Leicester City – 2
Nottingham Forest – 2
I’m quite pleased with this result considering the performance level. Whilst Leicester aren’t exactly on rip-roaring form at the moment, they’re a talented side who I expect to be in and around the play-offs at least come the end of the season. The source of our equaliser seems to have become the main talking point of the game however.
I imagine if the boot were on the other foot then I’d be having a moan too, probably – but well, no penalties in fourteen months it’s about time we got one even if it’s soft. Fact is, that happens outside the area and nobody would bat an eyelid at it being given as a foul – that the defender got a foot on the ball belies that his other foot was going through our player, and that he ended up scissoring him.
It was ill-judged and foolish at best, dangerous and uncontrolled at worst. Plus it’s common sense not to do that in your own area – so I don’t have too much sympathy with mardy-arse Pearson, although can empathise with his frustration as there’s no doubt who the better team on the day were so it must have been a bit of a kick in the nuts for him, particularly in a game that means more than a normal one to the home fans.
The only change in line-up for us was due to an injury to Dan Harding, Brendan Moloney replaced him with Greg Halford moving over to cover the tricky left back position with Moloney lining up in his more conventional right back spot.
Moloney Ward Collins Halford
Cohen Guedioura Reid
Moloney was immediately under a stern examination of in-form winger Dyer. Reid had an early sniff of goal for Forest too, but put his effort considerably wide of the target. It was just six minutes when the home side took the lead, Dyer tricked his way into the box and fired what looked to be an off-target cross-cum-shot that the unfortunate Elliott Ward deflected beyond Camp.
The Foxes nearly returned the own-goal favour, having picked up a freekick for a Schlupp (probably my favourite footballer name at the moment!) foul on Moloney, Cohen put in a dangerous free kick that Andy King almost cleared into his own goal. At the other end Cohen was on hand to keep a Knockaert effort wide of the Forest goal.
Sharp – isolated up front with little service – won a freekick for the Reds on the twenty minute mark, but Reid is back on to kicking-the-at-the-wall at the moment. The home side continued to pose the greater threat, a deep freekick from Waghorn nearly gave Wes Morgan an opportunity to put one past his old club, but the big defender couldn’t quite get the touch on the ball.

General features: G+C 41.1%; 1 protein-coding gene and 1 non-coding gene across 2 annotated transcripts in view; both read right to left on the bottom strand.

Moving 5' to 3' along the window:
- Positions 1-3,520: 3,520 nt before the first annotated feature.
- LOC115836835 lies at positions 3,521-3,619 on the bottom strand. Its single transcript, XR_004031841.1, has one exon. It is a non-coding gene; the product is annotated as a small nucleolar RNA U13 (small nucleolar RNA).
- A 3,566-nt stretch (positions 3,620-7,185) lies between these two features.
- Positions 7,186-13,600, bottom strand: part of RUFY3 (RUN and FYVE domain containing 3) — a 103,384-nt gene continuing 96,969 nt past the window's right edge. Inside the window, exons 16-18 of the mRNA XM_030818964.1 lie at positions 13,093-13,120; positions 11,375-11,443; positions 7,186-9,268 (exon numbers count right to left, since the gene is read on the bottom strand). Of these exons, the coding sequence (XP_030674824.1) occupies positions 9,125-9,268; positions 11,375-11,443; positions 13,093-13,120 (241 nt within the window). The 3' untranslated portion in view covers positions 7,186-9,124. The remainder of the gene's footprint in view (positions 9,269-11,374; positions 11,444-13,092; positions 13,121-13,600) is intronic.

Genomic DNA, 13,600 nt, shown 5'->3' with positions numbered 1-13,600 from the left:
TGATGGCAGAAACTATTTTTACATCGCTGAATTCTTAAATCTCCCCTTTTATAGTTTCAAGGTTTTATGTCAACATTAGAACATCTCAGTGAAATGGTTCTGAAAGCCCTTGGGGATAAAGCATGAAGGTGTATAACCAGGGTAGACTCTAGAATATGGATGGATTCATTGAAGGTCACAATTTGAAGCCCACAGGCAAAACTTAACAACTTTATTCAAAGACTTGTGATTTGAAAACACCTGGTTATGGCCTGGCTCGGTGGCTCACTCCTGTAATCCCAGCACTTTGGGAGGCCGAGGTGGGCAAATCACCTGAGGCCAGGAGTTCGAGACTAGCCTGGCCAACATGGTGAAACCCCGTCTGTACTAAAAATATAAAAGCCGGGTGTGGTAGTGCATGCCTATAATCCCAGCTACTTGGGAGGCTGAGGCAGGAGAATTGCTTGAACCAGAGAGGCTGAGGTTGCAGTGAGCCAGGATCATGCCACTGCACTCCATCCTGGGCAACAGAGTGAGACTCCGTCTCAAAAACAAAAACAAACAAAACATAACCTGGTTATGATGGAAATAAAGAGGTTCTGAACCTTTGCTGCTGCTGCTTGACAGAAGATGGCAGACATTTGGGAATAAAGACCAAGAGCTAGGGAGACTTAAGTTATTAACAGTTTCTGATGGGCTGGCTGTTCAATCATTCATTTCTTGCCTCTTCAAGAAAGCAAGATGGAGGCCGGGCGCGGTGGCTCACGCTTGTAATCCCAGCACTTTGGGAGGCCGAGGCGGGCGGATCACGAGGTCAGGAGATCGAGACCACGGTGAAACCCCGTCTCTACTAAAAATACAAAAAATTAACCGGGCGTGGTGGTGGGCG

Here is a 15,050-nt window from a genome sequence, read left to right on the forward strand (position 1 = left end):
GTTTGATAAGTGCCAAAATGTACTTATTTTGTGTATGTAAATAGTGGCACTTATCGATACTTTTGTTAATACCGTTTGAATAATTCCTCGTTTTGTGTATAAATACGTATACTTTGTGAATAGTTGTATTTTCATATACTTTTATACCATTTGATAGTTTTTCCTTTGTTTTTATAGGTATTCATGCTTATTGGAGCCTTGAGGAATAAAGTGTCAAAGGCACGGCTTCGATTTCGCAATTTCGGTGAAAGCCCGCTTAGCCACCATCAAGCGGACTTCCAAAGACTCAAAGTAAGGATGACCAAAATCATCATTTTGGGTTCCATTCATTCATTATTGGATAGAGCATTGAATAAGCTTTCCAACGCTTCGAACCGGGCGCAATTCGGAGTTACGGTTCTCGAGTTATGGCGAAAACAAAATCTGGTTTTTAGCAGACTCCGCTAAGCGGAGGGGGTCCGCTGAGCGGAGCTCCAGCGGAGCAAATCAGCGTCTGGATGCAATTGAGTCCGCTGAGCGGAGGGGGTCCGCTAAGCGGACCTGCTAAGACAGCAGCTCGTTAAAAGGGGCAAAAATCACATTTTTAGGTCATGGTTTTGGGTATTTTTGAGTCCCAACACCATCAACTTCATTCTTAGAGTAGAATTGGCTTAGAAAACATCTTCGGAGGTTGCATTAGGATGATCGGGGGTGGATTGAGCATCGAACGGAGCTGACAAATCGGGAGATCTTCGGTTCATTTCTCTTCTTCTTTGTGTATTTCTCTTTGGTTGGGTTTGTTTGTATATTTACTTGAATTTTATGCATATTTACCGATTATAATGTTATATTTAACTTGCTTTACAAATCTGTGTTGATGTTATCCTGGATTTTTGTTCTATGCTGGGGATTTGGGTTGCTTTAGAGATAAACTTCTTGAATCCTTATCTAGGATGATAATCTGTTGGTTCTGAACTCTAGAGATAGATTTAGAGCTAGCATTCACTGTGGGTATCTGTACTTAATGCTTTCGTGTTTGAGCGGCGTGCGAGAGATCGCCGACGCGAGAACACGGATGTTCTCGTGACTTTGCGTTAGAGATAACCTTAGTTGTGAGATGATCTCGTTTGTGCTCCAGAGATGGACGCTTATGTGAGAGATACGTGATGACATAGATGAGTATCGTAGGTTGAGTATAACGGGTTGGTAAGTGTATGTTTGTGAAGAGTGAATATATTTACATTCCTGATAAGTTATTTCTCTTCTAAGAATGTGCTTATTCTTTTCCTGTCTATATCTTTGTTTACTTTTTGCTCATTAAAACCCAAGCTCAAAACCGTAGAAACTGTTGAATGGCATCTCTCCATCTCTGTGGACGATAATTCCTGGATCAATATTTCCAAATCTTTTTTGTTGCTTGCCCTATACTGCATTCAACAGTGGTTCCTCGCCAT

In a rare moment of nice cohesive football Forest got the equaliser – Cox and Cohen linked up well together with the midfielder getting to the bye-line and pulling the ball back into the middle of the area to meet the run of Guedioura who put a composed finish past Kasper Schmeichel to level the match somewhat against the run of play, it has to be said.
Leicester pressed and immediately won a corner that Forest cleared unconvincingly, whilst Gillett did well to prevent Knockaert causing us problems down the right. As the game opened up Cox found Cohen in the box, but Chris’s short was scuffed wide with a number of defenders in attendance.
A home lead was restored as Knockaert scooped either a fortunate or a very impressive pass to Nugent in the area, who put a fortunate or a very impressive touch on it to lob the ball just inside the post. It was a nice looking goal for sure – and Camp couldn’t really do much about the accuracy of the finish.
Dyer really ought to have made it 3-1 shortly after – he was put clear on goal by King but his touch let him down as he tried to beat the onrushing Forest ‘keeper fortunately for us. There were a number of desperate last gap blocks and challenges that kept the Reds goal from being breached again, whilst Nugent wasted an opportunity from range by missing the target by a large margin.